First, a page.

• Without a sound and dynamic economy and without the removal of superfluous expenses and waste, it will neither be possible to improve the living standard of the population nor to preserve and improve the high levels of education and healthcare ensured to every citizen free of charge.

  • If the people do not feel the need to work for a living because they are covered by extremely paternalistic and irrational state regulations, we will never be able to stimulate love for work or resolve the chronic lack of construction, farming and industrial workers; teachers, police agents and other indispensable trades that have steadily been disappearing.

  • We know that the budgeted and entrepreneurial sectors have hundreds of thousands of workers in excess; some analysts estimate that the surplus of people in work positions exceeds one million. This is an extremely sensitive issue that we should confront firmly and with political common sense.

  • We are convinced that we need to break away from dogma and assume firmly and confidently the ongoing upgrading of our economic model in order to set the foundations of the irreversibility of the Cuban socialism.

  • Those who are asking us to go faster should bear in mind the list of issues that we are studying, of which I have mentioned only a few today. We cannot allow that haste or improvisation in the solution of a problem lead to a greater one. With regards to issues of strategic dimension for the life of the entire nation we cannot let ourselves be driven by emotion and act losing sight of the necessary comprehensiveness. As we have said, that is the only reason for which it was decided to postpone for a few other months the celebration of the Party Congress.

Cuba sugar industry to be reformed

Cuba has announced plans to close its Sugar Ministry in the near future. According to Reuters, it will be replaced by a state-run corporation which will allow for foreign investment. Plans to close inefficient sugar mills on the island are also near completion.  The move marks the latest reform by President Raúl Castro to restructure the economy and the way that government institutions run.

One Cuban economist told Reuters that “the new structure will give decision makers in the industry more autonomy and allow them to keep a percentage of revenues for re-investment.”

While Cuba was once the largest exporter of sugar in the world, the industry’s collapse began with the folding of the Soviet Union in 1991. Also, in 2002 Cuba massively downsized its sugar industry, closing 71 of the country’s 156 mills and moving 200,000 sugar workers to different occupations. Today sugar sales make up just 5% of Cuba’s foreign exchange earnings.

Young communists in Cuba debate ways to “preserve the revolution”

The Union of Young Communists met this week in Havana. According to La Jornada, the focus of the meeting was to discuss methods of preserving the revolution. Over 800 members attended the two day congress, most between the ages of 15 and 35.

La Jornada notes that the average age of high-ranking Cuban governmental officials is 79.5 years old, but the Union discussed strategies for youth participation in economic and political processes. Foreign Minister Bruno Rodríguez recently noted that “the concepts of socialism and revolution are distant to Cuba’s youth.”

According to AFP, one notable participant in the meetings was Elián Gonzáles, now 16 years old. A Cuban government website, Cuba Debate, ran a headline after the two-day meeting which read “Young Elián Gonzáles defends his revolution in the youth congress.”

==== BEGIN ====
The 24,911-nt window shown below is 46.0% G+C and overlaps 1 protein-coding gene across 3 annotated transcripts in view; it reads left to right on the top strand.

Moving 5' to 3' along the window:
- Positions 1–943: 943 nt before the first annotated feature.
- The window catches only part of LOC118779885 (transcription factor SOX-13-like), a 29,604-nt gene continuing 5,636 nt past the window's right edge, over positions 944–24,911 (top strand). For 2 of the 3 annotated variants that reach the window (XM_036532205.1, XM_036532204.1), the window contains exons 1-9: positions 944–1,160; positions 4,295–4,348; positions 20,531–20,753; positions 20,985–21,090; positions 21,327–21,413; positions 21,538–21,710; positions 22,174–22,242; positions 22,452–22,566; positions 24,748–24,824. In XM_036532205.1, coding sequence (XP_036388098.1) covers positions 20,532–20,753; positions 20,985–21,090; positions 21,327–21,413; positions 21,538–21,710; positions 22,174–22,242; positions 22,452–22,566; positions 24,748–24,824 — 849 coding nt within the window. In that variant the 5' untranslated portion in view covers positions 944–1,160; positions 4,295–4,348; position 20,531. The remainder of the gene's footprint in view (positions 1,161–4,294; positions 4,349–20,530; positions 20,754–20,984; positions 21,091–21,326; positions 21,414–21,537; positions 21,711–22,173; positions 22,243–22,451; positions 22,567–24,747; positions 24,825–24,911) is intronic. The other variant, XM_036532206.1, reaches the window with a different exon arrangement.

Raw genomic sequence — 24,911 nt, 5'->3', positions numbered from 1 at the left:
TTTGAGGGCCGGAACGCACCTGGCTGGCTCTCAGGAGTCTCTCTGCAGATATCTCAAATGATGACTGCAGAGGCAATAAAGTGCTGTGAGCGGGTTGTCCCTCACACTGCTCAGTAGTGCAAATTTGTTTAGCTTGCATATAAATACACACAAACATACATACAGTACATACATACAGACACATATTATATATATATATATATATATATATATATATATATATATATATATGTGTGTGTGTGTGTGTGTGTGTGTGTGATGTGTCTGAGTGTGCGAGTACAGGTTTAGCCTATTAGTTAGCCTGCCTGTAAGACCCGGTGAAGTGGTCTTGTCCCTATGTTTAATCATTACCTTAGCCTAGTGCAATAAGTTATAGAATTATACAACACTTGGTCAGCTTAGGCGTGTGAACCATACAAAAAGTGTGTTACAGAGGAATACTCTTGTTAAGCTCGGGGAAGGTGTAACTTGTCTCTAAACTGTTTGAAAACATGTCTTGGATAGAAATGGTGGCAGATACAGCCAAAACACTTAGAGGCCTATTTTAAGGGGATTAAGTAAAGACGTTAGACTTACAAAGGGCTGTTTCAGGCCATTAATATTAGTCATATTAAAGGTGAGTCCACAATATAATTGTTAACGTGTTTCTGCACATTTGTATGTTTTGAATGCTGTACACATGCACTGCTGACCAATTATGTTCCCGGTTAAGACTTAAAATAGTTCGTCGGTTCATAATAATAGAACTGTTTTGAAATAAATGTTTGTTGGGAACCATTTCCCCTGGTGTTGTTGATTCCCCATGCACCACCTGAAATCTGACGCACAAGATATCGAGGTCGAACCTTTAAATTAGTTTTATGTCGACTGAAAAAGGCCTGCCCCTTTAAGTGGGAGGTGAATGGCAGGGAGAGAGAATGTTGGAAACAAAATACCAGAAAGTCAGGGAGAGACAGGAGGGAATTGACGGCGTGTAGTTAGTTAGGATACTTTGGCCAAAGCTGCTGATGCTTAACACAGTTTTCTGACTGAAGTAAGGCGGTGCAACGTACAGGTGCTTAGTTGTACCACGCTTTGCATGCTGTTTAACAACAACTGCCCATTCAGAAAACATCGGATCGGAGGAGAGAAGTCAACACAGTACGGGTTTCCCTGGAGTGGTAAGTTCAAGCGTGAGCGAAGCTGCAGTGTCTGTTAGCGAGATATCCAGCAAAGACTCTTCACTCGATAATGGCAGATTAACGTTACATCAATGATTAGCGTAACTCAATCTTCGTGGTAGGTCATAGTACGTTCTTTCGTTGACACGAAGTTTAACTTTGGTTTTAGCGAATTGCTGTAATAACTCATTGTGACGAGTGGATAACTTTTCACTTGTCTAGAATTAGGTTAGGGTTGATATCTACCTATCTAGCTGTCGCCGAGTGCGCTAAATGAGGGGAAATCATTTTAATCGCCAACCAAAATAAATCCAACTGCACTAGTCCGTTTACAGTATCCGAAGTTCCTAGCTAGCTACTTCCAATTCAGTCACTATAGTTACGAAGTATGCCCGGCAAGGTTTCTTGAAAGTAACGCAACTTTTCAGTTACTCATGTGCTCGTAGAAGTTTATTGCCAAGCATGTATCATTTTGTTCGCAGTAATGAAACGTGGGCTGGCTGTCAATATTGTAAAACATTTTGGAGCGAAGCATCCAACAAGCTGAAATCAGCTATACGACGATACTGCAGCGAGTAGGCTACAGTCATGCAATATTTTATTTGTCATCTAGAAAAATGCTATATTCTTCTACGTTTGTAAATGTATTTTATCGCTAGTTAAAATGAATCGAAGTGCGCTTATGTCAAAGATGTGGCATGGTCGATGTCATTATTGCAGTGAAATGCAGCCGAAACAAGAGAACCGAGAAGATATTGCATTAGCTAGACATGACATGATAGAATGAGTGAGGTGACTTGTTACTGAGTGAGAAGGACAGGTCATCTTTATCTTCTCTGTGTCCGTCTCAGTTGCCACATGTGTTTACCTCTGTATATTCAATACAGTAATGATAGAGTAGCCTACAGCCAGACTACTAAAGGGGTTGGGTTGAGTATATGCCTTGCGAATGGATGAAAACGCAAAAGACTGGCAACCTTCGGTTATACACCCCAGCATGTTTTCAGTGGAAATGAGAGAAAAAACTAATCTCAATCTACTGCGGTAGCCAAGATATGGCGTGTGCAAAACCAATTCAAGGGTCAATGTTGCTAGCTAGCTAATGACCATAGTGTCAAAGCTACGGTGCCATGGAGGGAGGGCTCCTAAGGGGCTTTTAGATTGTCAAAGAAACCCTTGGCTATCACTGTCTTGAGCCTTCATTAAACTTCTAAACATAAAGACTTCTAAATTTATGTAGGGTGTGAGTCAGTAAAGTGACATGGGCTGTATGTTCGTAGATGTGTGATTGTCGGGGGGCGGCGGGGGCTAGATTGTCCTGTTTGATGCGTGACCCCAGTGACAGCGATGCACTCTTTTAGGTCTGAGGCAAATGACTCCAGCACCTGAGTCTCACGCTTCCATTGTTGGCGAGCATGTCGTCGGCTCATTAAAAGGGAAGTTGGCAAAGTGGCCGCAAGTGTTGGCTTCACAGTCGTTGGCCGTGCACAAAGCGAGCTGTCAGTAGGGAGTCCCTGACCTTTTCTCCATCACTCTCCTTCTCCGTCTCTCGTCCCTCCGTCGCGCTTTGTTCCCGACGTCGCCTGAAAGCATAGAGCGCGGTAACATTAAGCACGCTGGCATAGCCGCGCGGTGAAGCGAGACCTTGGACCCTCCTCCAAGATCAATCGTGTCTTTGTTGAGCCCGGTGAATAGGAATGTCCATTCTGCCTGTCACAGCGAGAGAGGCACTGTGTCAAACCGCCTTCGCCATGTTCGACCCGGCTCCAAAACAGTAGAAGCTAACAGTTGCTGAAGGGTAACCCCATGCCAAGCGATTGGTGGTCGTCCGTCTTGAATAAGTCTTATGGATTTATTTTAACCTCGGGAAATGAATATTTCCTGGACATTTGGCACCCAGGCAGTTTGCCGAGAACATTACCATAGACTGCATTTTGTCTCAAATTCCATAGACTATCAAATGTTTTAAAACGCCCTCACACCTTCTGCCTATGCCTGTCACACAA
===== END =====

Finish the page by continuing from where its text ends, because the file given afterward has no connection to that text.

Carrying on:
Dissident Adrian Leiva drowned while trying to return to Cuba

In an attempt to re-enter Cuba illegally by boat, Cuban opposition figure and Miami journalist Adrian Leiva drowned last month, Spain’s ABC reported. According to Leiva’s colleagues in Miami, he wanted to return to the island after divorcing his wife, but had not received permission from the Cuban government to do so. Leiva left Cuba for Miami in 2005 as a political refugee with his wife, but returned to the island for a three-month visit in 2008, the Associated Press reported. According to his friend, Miguel Saludes, Leiva left Florida at night on March 22nd with “a person who agreed to take him to Cuba and leave him at a point on the northern coast, between Matanzas and Havana.”

There is much speculation surrounding Leiva’s death. The Miami Herald reported that Cuban authorities detained three people who were traveling with him.  ‘Conexión Cubana,’ the website for which Leiva worked , said in an article that “he died in strange circumstances.”  He was criticized with impunity by other Cubans who say they are leading the liberation of Cuba; they accused him of being a “spy infiltrated by the Cuban government,” the article stated.  Leiva favored easing restrictions against Cuba.

Fewer Canadian visitors, more Cuban-Americans

Tourism to Cuba fell by 3.4 percent in the first two months of 2010 compared to the same period last year, Reuters reported. About 513,000 tourists arrived in January and February, down from 531,000 during the same period in 2009, The National Statistics office reported on its website. According to Reuters, the reduction can be attributed to a decline in visitors coming from Canada, the group that generally supplies more tourists to Cuba than any other country. The decline may have been caused by a “pricing spat with a major Canadian tour operator,” tourism experts said, resulting in Canadian tourists choosing to vacation in the Dominican Republic and Mexico early this year, where prices are now lower than those of Cuba.